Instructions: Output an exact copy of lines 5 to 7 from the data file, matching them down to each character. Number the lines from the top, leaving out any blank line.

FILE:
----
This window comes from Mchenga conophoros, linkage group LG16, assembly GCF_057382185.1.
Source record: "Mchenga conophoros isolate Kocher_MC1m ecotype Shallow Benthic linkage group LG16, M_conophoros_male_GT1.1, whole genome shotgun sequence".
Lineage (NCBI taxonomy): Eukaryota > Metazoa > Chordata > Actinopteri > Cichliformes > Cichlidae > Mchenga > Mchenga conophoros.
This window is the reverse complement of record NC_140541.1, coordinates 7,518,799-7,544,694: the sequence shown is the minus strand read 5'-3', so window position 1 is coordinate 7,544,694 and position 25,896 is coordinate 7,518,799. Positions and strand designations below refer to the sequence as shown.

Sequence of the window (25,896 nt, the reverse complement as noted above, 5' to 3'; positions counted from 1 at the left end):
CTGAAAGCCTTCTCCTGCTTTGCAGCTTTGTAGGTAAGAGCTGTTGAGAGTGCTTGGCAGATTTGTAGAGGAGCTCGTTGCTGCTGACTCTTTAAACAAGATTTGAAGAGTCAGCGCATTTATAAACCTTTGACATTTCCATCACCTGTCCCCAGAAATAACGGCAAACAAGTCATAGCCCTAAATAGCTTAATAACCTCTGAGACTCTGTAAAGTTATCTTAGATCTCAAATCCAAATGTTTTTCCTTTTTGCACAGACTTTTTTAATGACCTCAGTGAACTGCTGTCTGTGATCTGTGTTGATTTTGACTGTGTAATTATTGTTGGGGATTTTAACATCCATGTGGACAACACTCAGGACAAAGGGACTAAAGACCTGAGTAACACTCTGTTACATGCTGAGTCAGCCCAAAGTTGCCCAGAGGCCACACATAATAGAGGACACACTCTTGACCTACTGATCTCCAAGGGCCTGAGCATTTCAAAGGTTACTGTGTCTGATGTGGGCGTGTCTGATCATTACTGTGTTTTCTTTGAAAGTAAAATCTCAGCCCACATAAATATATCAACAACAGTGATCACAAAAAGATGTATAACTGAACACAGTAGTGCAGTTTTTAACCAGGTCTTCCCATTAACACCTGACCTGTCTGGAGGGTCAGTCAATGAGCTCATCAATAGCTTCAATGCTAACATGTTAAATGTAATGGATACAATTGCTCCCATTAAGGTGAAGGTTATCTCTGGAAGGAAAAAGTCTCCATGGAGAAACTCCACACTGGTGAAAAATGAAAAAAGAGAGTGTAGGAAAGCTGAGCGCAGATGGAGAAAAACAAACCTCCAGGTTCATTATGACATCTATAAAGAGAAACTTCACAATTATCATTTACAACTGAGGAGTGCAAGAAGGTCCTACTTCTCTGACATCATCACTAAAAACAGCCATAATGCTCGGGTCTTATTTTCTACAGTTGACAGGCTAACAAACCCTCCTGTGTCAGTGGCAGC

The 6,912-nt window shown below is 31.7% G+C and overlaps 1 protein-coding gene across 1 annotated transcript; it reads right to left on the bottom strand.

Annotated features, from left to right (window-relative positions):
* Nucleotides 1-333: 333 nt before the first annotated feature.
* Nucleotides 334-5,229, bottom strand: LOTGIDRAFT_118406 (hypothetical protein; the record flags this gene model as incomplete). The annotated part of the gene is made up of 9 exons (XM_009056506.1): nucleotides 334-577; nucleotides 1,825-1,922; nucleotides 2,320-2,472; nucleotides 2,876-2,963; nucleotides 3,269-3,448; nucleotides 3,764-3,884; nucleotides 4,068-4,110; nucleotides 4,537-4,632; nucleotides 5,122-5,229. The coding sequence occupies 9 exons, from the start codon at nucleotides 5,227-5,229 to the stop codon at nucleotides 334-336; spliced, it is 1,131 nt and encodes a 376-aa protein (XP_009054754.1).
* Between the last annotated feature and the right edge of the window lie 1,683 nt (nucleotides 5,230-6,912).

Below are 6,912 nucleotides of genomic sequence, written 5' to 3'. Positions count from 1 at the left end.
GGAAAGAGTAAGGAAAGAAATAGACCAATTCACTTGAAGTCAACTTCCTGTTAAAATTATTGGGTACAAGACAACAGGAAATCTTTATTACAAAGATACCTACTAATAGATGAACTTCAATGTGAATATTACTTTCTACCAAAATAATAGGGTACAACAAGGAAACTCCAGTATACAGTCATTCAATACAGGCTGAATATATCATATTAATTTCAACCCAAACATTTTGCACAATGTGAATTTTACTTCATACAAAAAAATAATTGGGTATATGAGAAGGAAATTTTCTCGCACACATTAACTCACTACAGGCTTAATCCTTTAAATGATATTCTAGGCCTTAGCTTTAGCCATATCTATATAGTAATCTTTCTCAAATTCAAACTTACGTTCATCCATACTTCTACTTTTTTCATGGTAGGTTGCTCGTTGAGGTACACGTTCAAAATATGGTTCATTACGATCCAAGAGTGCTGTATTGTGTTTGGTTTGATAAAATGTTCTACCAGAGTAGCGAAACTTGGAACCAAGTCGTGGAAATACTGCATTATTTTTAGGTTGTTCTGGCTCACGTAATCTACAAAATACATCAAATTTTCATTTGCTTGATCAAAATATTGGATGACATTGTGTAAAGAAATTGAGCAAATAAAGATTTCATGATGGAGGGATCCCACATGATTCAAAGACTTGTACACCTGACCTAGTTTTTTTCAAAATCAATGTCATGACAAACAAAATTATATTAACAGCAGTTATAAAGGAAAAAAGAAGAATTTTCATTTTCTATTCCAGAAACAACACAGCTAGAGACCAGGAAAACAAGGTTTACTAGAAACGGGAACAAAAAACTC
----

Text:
Sequence of the window (25,896 nt, the reverse complement as noted above, 5' to 3'; positions counted from 1 at the left end):
CTGAAAGCCTTCTCCTGCTTTGCAGCTTTGTAGGTAAGAGCTGTTGAGAGTGCTTGGCAGATTTGTAGAGGAGCTCGTTGCTGCTGACTCTTTAAACAAGATTTGAAGAGTCAGCGCATTTATAAACCTTTGACATTTCCATCACCTGTCCCCAGAAATAACGGCAAACAAGTCATAGCCCTAAATAGCTTAATAACCTCTGAGACTCTGTAAAGTTATCTTAGATCTCAAATCCAAATGTTTTTCCTTTTTGCACAGACTTTTTTAATGACCTCAGTGAACTGCTGTCTGTGATCTGTGTTGATTTTGACTGTGTAATTATTGTTGGGGATTTTAACATCCATGTGGACAACACTCAGGACAAAGGGACTAAAGACCTGAGTAACACTCTGTTACATGCTGAGTCAGCCCAAAGTTGCCCAGAGGCCACACATAATAGAGGACACACTCTTGACCTACTGATCTCCAAGGGCCTGAGCATTTCAAAGGTTACTGTGTCTGATGTGGGCGTGTCTGATCATTACTGTGTTTTCTTTGAAAGTAAAATCTCAGCCCACATAAATATATCAACAACAGTGATCACAAAAAGATGTATAACTGAACACAGTAGTGCAGTTTTTAACCAGGTCTTCCCATTAACACCTGACCTGTCTGGAGGGTCAGTCAATGAGCTCATCAATAGCTTCAATGCTAACATGTTAAATGTAATGGATACAATTGCTCCCATTAAGGTGAAGGTTATCTCTGGAAGGAAAAAGTCTCCATGGAGAAACTCCACACTGGTGAAAAATGAAAAAAGAGAGTGTAGGAAAGCTGAGCGCAGATGGAGAAAAACAAACCTCCAGGTTCATTATGACATCTATAAAGAGAAACTTCACAATTATCATTTACAACTGAGGAGTGCAAGAAGGTCCTACTTCTCTGACATCATCACTAAAAACAGCCATAATGCTCGGGTCTTATTTTCTACAGTTGACAGGCTAACAAACCCTCCTGTGTCAGTGGCAGC

The 6,912-nt window shown below is 31.7% G+C and overlaps 1 protein-coding gene across 1 annotated transcript; it reads right to left on the bottom strand.